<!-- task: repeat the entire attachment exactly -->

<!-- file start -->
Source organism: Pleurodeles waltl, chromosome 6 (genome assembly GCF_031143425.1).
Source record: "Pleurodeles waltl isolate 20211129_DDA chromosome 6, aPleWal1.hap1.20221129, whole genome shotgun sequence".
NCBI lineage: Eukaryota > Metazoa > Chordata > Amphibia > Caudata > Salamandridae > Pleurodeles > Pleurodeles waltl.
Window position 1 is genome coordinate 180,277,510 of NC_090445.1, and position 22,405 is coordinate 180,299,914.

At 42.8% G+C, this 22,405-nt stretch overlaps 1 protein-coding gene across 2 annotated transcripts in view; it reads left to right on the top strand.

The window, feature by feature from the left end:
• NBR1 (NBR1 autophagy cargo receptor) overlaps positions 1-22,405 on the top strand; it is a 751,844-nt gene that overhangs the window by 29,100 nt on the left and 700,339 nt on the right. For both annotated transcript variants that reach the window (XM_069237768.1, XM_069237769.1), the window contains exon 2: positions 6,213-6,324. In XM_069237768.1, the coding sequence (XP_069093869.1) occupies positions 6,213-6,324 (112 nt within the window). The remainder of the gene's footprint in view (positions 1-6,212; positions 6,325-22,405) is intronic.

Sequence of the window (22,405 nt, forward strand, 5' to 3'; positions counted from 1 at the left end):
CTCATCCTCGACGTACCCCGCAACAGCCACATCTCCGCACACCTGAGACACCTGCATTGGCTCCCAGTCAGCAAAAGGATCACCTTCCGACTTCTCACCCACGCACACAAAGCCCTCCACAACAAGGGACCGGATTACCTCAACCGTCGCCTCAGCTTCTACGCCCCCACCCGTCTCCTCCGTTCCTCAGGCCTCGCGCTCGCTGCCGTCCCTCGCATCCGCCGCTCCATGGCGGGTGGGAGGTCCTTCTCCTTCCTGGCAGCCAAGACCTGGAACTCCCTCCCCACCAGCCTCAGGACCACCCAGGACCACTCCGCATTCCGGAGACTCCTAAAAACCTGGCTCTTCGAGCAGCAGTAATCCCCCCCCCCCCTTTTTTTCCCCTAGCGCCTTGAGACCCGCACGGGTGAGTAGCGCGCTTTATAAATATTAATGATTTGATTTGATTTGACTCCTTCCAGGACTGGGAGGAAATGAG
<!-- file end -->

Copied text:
Source organism: Pleurodeles waltl, chromosome 6 (genome assembly GCF_031143425.1).
Source record: "Pleurodeles waltl isolate 20211129_DDA chromosome 6, aPleWal1.hap1.20221129, whole genome shotgun sequence".
NCBI lineage: Eukaryota > Metazoa > Chordata > Amphibia > Caudata > Salamandridae > Pleurodeles > Pleurodeles waltl.
Window position 1 is genome coordinate 180,277,510 of NC_090445.1, and position 22,405 is coordinate 180,299,914.

At 42.8% G+C, this 22,405-nt stretch overlaps 1 protein-coding gene across 2 annotated transcripts in view; it reads left to right on the top strand.

The window, feature by feature from the left end:
• NBR1 (NBR1 autophagy cargo receptor) overlaps positions 1-22,405 on the top strand; it is a 751,844-nt gene that overhangs the window by 29,100 nt on the left and 700,339 nt on the right. For both annotated transcript variants that reach the window (XM_069237768.1, XM_069237769.1), the window contains exon 2: positions 6,213-6,324. In XM_069237768.1, the coding sequence (XP_069093869.1) occupies positions 6,213-6,324 (112 nt within the window). The remainder of the gene's footprint in view (positions 1-6,212; positions 6,325-22,405) is intronic.

Sequence of the window (22,405 nt, forward strand, 5' to 3'; positions counted from 1 at the left end):
CTCATCCTCGACGTACCCCGCAACAGCCACATCTCCGCACACCTGAGACACCTGCATTGGCTCCCAGTCAGCAAAAGGATCACCTTCCGACTTCTCACCCACGCACACAAAGCCCTCCACAACAAGGGACCGGATTACCTCAACCGTCGCCTCAGCTTCTACGCCCCCACCCGTCTCCTCCGTTCCTCAGGCCTCGCGCTCGCTGCCGTCCCTCGCATCCGCCGCTCCATGGCGGGTGGGAGGTCCTTCTCCTTCCTGGCAGCCAAGACCTGGAACTCCCTCCCCACCAGCCTCAGGACCACCCAGGACCACTCCGCATTCCGGAGACTCCTAAAAACCTGGCTCTTCGAGCAGCAGTAATCCCCCCCCCCCCTTTTTTTCCCCTAGCGCCTTGAGACCCGCACGGGTGAGTAGCGCGCTTTATAAATATTAATGATTTGATTTGATTTGACTCCTTCCAGGACTGGGAGGAAATGAG